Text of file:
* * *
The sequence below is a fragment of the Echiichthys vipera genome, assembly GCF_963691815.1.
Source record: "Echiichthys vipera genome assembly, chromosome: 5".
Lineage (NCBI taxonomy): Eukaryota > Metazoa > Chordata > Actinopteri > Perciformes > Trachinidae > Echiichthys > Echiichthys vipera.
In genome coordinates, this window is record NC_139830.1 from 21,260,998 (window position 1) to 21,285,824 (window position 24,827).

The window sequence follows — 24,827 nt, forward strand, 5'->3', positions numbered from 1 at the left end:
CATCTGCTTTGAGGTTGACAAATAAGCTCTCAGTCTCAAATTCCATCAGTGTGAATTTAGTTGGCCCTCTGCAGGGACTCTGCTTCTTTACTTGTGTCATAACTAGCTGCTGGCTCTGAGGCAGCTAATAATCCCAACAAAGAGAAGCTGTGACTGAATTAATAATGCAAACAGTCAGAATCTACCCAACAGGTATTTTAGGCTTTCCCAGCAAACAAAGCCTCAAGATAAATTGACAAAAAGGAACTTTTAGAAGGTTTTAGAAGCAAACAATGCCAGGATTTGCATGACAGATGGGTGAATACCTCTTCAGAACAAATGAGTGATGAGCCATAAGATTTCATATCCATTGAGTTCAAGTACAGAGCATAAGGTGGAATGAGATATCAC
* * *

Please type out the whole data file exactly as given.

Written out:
The sequence below is a fragment of the Echiichthys vipera genome, assembly GCF_963691815.1.
Source record: "Echiichthys vipera genome assembly, chromosome: 5".
Lineage (NCBI taxonomy): Eukaryota > Metazoa > Chordata > Actinopteri > Perciformes > Trachinidae > Echiichthys > Echiichthys vipera.
In genome coordinates, this window is record NC_139830.1 from 21,260,998 (window position 1) to 21,285,824 (window position 24,827).

The window sequence follows — 24,827 nt, forward strand, 5'->3', positions numbered from 1 at the left end:
CATCTGCTTTGAGGTTGACAAATAAGCTCTCAGTCTCAAATTCCATCAGTGTGAATTTAGTTGGCCCTCTGCAGGGACTCTGCTTCTTTACTTGTGTCATAACTAGCTGCTGGCTCTGAGGCAGCTAATAATCCCAACAAAGAGAAGCTGTGACTGAATTAATAATGCAAACAGTCAGAATCTACCCAACAGGTATTTTAGGCTTTCCCAGCAAACAAAGCCTCAAGATAAATTGACAAAAAGGAACTTTTAGAAGGTTTTAGAAGCAAACAATGCCAGGATTTGCATGACAGATGGGTGAATACCTCTTCAGAACAAATGAGTGATGAGCCATAAGATTTCATATCCATTGAGTTCAAGTACAGAGCATAAGGTGGAATGAGATATCAC